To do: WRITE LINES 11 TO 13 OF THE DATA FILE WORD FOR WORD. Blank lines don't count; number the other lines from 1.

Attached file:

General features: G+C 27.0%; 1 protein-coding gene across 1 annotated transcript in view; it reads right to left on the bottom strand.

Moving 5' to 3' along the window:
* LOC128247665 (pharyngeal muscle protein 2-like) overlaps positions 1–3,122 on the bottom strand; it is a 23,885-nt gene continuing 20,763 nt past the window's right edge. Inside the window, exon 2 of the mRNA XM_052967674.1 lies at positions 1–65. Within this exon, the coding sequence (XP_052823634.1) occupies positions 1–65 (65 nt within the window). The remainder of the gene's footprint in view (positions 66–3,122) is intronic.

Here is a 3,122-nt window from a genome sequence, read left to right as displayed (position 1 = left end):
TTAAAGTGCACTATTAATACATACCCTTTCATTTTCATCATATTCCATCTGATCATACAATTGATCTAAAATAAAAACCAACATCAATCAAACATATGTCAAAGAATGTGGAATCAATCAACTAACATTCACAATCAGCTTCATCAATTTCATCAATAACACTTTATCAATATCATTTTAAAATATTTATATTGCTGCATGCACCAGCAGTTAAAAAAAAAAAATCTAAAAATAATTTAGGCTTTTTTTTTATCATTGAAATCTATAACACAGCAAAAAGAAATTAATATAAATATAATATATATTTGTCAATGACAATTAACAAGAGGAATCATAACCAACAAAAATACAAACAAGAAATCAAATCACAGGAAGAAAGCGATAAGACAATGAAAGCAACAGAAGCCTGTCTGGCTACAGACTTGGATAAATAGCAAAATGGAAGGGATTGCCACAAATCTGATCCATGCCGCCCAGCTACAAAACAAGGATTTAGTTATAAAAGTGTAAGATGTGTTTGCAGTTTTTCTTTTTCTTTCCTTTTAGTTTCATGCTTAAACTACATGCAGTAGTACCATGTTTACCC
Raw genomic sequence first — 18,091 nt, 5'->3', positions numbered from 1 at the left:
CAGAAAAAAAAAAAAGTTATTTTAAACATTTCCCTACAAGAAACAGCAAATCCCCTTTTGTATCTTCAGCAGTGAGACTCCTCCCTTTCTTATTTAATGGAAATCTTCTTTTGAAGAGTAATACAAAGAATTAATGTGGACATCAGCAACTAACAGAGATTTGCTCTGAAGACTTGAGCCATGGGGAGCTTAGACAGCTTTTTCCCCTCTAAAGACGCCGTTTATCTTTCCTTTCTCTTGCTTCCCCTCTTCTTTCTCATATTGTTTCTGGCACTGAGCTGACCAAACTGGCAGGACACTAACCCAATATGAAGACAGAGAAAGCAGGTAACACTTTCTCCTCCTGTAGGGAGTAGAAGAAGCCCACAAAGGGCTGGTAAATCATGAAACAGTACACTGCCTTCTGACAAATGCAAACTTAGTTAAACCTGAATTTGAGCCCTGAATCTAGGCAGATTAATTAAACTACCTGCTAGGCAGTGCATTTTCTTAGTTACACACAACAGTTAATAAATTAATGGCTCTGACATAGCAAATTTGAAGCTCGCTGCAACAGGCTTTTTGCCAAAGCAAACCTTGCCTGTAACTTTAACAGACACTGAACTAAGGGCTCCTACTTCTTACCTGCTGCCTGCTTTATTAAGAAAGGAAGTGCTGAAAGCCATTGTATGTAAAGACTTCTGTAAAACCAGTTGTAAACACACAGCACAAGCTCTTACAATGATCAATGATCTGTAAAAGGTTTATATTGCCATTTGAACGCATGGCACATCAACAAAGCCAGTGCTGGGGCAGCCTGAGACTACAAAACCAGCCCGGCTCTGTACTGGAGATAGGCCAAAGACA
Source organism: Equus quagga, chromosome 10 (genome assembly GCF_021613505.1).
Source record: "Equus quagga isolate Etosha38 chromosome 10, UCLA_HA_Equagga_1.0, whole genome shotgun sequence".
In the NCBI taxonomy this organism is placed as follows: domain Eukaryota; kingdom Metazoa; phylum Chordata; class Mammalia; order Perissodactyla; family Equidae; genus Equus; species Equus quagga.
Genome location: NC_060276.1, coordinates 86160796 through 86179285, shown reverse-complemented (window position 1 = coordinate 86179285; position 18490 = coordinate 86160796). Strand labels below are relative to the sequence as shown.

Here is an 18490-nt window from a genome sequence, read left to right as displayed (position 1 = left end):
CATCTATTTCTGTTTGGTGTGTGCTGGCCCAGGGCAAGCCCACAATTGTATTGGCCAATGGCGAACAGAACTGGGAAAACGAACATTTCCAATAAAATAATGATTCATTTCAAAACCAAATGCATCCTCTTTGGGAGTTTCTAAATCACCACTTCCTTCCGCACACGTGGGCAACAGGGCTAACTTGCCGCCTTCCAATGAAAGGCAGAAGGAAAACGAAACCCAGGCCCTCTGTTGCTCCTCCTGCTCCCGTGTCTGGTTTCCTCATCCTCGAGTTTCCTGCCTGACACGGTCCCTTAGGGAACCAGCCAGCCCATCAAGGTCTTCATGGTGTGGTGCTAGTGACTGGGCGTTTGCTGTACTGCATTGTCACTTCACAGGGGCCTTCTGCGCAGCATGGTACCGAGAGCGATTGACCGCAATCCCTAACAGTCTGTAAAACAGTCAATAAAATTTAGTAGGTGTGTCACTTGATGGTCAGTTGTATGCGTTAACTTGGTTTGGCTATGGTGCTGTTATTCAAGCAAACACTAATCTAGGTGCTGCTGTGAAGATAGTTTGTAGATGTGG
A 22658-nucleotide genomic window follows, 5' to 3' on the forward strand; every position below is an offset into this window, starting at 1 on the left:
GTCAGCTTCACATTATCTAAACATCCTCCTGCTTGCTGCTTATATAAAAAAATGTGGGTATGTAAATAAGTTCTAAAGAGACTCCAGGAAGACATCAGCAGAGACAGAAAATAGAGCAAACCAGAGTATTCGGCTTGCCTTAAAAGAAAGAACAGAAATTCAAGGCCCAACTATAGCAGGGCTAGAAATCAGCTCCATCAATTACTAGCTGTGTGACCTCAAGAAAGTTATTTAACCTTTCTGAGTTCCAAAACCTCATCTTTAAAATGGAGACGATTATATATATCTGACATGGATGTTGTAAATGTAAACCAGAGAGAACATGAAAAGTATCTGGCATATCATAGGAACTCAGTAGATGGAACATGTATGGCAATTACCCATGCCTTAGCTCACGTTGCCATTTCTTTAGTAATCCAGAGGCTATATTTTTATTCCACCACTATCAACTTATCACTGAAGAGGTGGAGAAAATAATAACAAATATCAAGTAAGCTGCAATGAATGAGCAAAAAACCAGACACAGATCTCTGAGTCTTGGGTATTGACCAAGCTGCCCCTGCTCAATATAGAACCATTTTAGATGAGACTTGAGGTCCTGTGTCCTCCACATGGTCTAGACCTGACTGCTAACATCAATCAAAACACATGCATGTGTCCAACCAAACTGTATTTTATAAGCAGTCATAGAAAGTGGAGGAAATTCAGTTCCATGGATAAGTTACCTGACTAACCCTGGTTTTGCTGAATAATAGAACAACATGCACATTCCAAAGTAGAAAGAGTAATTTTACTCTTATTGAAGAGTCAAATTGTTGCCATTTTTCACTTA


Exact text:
Genome location: NC_060276.1, coordinates 86160796 through 86179285, shown reverse-complemented (window position 1 = coordinate 86179285; position 18490 = coordinate 86160796). Strand labels below are relative to the sequence as shown.

Here is an 18490-nt window from a genome sequence, read left to right as displayed (position 1 = left end):
CATCTATTTCTGTTTGGTGTGTGCTGGCCCAGGGCAAGCCCACAATTGTATTGGCCAATGGCGAACAGAACTGGGAAAACGAACATTTCCAATAAAATAATGATTCATTTCAAAACCAAATGCATCCTCTTTGGGAGTTTCTAAATCACCACTTCCTTCCGCACACGTGGGCAACAGGGCTAACTTGCCGCCTTCCAATGAAAGGCAGAAGGAAAACGAAACCCAGGCCCTCTGTTGCTCCTCCTGCTCCCGTGTCTGGTTTCCTCATCCTCGAGTTTCCTGCCTGACACGGTCCCTTAGGGAACCAGCCAGCCCATCAAGGTCTTCATGGTGTGGTGCTAGTGACTGGGCGTTTGCTGTACTGCATTGTCACTTCACAGGGGCCTTCTGCGCAGCATGGTACCGAGAGCGATTGACCGCAATCCCTAACAGTCTGTAAAACAGTCAATAAAATTTAGTAGGTGTGTCACTTGATGGTCAGTTGTATGCGTTAACTTGGTTTGGCTATGGTGCTGTTATTCAAGCAAACACTAATCTAGGTGCTGCTGTGAAGATAGTTTGTAGATGTGG